Sacred and Secular Science
Most thoughtful people are aware that the world is going through a process of momentous change. In fact, many of us have gathered here in Florence to share our visions of that change and to discuss its implications for the coming millennium. Owing to the widespread breakdown that accompanies a shift of this nature, some may feel that we are living through the biblical apocalypse. But others, more sensitive to the dynamics of our collective evolution, recognize this chaos as a precursor to a great leap forward in human history. The focus of my presentation to the Congress will be to identify the root cause of the collective chaos presently churning around us, and to suggest certain creative solutions to these problems which will allow us to embrace these changes as part of an optimistic evolutionary vision.
For Havel, and other men and women of vision, the chaos of the post-modern world is not an unexpected development, but rather a predictable reaction to the deep-rooted secularism which has overtaken all areas of human life. The world which modern science has created is on the verge of collapse precisely because it has lost touch with meaning, purpose and the inner dimensions of human experience. It has not only alienated man from himself, but also from nature and the cosmic sense of his own being.
Growing numbers of people are beginning to recognize that a paradigm shift toward a more Integral world-view is crucial to our survival, but most are unclear about how this might occur. Havel suggested two theories, found in ancient spiritual traditions, which he believes might inspire a recovery of man's cosmic awareness. The "Anthropic Cosmological Principle" is a theory which presumes that the universe was purposely formed with precisely the right values to support intelligent life. A collateral theory, the "Gaia Hypothesis", affirms that we are all interdependent parts of a greater intelligent whole. While these theories are laudable in their presumption of purpose and wholeness, it is uncertain how they can be used to alter the present course of scientific materialism. Yet in a way, Havel has given us an important clue. The key to understanding our present dilemma is by seeing it in contrast with the wholeness of ancient civilizations. It must be noted however, that it is not the theories of the past which will inspire a renaissance in human consciousness but a recovery of the knowledge and vision which inspired those civilizations.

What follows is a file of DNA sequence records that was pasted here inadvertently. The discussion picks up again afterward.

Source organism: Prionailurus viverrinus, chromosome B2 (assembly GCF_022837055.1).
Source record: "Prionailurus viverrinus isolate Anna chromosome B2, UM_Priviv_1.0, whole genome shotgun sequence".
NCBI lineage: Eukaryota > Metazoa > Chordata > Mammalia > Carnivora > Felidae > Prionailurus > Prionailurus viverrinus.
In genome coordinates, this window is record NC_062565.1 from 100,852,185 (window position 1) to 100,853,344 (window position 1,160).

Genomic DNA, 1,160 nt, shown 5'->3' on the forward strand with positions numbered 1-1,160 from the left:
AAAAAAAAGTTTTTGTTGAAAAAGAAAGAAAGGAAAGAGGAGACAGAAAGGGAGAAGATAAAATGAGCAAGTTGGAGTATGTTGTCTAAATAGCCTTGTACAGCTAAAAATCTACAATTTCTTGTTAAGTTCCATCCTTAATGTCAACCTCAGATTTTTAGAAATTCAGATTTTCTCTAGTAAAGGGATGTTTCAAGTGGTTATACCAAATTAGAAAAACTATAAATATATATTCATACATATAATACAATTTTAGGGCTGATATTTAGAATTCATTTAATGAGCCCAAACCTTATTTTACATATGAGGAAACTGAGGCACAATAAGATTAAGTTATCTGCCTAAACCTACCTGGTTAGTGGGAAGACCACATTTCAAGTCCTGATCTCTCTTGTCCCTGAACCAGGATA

In matters of enlightened knowledge we must defer to the sensitives of the race, the poets, seers and mystics who live in a higher light and who can penetrate the causal dimension of our worldly experience. In our present age we are blessed with many realized beings but there are three people who stand head and shoulders above the rest. Sri Aurobindo, the yogi of Pondicherry and his collaborator, the Mother, are no longer in the body but have left a legacy of the most integral and all embracing spiritual knowledge ever revealed to mankind. They are succeeded in their knowledge and mission by Patrizia Norelli-Bachelet who continues their work today and has carried their evolutionary vision on to completion.